The Woman Chaser by Charles Willeford (Newstand Library, 1961)
What is it with vintage sleaze books and having protagonists as used car salesmen in Los Angeles? It worked well in Robert Carney’s excellent Anything Goes, as it does here in this early Willeford novel. And like Anything Goes — both published by Newsstand Library — this is an example of superb literary fiction marketed as softcore smut in the 1960s. Someone at Newsstand had a good eye for writing.
Stylistically, The Woman Chaser is an experimental novel for its time, taking its cue from John Dos Passos’ American Trilogy, with transitions between “chapters” using screenplay format: CUT TOs, WIPEs, DISSOLVES, etc. Near the end, one section takes the form of a short play (Moby-Dick?). At the top, we are presented a third person text, then go to first person as the narrator, Richard Hudson, sees himself in the third person as a different person as he changes his life: he’s a used car salesman for the Honest Hal franchise in San Francisco; he’s come down to Los Angeles to open an Honest Hal lot. Hudson grew up in L.A., with a diva mother and a father who wrote a “True Grits” jungle that made a lot of money. Her current husband, the narrator’s stepfather, was once a visionary filmmaker in Hollywood, but art in the end did not sell movies and he lots a lot for the studio, so he had to retire from the biz. But Hollywood seems to always lure those who have returned back into the game of moving photo narratives…
Hudson, a quiet critic of movies all his life, looks at all the shit films and TV out there and like many did then and do today) becomes convinced he can create a better movie that he will write and direct, regardless of the fact that he has never written a thing, directed, or knows how the business works. But does he need to know? He has a stepfather with contacts, and he has a way of drumming up part of the financing by shifting some of the car lot’s operating capitol, depleting the $18,000 in his bank account, and getting his stepfather to sell a work of art worth $35,000.
The process of making a low budget film that Willeford depicts in 1960 hasn’t changed much today, nor the notion that one only has to watch a lot of movies to know how to make one. Leo, the stepfather, is appalled when Hudson gives him a “treatment” for the film, The Man Who Got Away, which is one sentence — really more a logline. Hudson finally does sit down for a few days and fleshes out scenes and a story for what he has in mind, a dark tale of moral decline in the U.S. about a truck driver, his haggard wife, and the desire to “get away” from the failure of the American dream.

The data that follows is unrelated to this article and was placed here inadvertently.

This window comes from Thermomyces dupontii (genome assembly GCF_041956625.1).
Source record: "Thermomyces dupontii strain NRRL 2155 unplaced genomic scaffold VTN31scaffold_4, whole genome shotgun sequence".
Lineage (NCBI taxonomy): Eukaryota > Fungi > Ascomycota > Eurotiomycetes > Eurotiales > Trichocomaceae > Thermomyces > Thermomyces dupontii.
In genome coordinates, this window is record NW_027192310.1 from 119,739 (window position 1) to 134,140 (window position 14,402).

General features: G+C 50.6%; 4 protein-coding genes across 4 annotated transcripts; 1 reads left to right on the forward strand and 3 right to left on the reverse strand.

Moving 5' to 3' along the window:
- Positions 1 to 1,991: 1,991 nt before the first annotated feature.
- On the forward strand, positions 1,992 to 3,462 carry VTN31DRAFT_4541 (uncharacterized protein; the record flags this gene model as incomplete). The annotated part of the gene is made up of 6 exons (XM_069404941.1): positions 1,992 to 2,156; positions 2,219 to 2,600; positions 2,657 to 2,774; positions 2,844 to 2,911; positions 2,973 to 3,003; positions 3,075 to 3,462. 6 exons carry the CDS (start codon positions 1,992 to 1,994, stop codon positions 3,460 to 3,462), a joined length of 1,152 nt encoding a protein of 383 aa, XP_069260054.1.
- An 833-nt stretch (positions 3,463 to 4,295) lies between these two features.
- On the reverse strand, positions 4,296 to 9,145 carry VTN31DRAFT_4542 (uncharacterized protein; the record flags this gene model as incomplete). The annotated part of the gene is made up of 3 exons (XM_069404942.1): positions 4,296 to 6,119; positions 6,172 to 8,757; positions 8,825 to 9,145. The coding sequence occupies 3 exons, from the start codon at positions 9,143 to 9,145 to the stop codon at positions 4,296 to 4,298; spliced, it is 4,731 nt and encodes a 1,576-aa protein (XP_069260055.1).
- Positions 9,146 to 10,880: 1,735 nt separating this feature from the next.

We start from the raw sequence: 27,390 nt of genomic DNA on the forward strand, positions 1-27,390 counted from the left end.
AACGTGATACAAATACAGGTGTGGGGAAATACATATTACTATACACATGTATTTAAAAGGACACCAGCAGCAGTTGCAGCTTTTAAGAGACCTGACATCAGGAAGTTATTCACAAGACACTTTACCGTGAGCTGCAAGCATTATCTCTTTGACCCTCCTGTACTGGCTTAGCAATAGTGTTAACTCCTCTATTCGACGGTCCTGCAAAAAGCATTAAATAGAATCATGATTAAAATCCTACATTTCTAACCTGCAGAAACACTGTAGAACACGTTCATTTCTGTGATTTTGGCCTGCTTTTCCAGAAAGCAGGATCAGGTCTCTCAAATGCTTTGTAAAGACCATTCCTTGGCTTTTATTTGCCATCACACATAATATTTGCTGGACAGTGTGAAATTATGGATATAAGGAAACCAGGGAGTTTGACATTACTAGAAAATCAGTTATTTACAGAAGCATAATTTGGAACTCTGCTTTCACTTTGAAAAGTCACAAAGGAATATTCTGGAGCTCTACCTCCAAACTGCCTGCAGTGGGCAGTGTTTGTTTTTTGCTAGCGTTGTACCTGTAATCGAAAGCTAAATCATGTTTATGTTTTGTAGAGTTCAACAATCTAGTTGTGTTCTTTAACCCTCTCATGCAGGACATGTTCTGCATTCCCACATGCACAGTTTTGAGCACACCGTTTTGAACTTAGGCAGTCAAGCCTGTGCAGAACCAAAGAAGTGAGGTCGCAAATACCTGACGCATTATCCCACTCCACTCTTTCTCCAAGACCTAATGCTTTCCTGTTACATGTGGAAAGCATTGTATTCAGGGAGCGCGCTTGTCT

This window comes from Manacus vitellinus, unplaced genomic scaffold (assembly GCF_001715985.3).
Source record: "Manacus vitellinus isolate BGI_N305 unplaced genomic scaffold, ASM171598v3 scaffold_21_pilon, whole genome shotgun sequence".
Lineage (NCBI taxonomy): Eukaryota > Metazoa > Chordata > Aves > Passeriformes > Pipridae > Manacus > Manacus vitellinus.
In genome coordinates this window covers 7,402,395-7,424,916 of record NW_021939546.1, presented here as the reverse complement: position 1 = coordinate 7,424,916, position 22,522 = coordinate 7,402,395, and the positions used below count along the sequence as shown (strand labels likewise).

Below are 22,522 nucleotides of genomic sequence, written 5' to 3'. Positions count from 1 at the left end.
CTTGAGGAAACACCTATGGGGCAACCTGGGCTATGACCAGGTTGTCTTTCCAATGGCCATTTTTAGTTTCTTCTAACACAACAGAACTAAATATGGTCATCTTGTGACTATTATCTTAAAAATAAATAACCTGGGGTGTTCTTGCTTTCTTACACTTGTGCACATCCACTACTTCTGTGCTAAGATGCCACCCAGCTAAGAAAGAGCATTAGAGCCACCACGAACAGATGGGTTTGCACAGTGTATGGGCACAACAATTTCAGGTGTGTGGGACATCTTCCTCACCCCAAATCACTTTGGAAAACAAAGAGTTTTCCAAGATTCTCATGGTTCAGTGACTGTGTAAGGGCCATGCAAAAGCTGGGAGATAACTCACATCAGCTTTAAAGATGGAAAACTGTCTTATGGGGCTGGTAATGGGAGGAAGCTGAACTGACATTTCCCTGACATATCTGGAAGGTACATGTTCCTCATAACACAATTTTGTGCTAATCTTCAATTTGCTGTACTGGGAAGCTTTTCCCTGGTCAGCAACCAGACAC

Leo manages to talk his old boss at Mammoth Studios to distribute and co-produce the film, in the form of a bungalow office, a sound stage, and help from the secretary pool. The film is a go!
So is Hudson a woman chaser? Not really, so the title, no surprise, and cover copy deceives. Hudson is chasing the Hollywood dream, chasng a desire to create on screen…in the process, there are two women he sleeps with. One is his 16-year-old stepsister, a curious girl who goes to his bed to be deflowered, his shocked by the violent act, but later comes back for more, and more. Soon Hudson calls it off because he’s afraid Leo will find out and what shit will hit the fan? Is it really incest? At best, Hudson could be prosecuted for statutory rape.
Second is Hudson’s secretary from Mammoth, a bright-eyed young lady named Laura with a college degree and a wish to be a screenwriter, who thinks just because Hudson has a film in process, he must be a successful screenwriter and she can learn the tricks of the craft from him. Hudson seduces her and she plays hard to get — she informs him that she’s a virgin but once he gets her in bed, he realizes she was lying, she was only making him work hard for what he thought was the prize of her maidenhead (like he did with his stepsister)…he winds up firing her and sending her back to the studio secretary pool.
A lot of odd low budget tricks go under way –to get away from paying actor’s union fees, he hires a longtime background actor who has never had a speaking role and hires a woman from the Farmer’s Market in L.A. to play the wife, a regular person not in the Hollywood system, who comes cheap.
Meanwhile, Laura keeps trying to reach him — seems their one night left her pregnant.
Hudson is an amoral mysogynist much like the narrators of his previous books, Wild Wives and High Priest of California. But like the narrator of Jim Thompson’s The Killer Inside Me, we are fascinated by the inner workings of the sociopath mind, and we keep turning the pages, no matter how many horrible, evil things he does to people.
The Woman Chaser is on par with classic novels like The Day of the Locust or Of Mice and Men. Truly, that is how good this work of literature is — although still seen as a crime book, such is also the case of Crime and Punishment.
To get an original first edition of this novel will run you between $50-300. Thunder’s Mouth Press reprinted it in 2001, but that publisher is long gone. Black Mask reprinted it in 2008, which is the copy we read and recommend.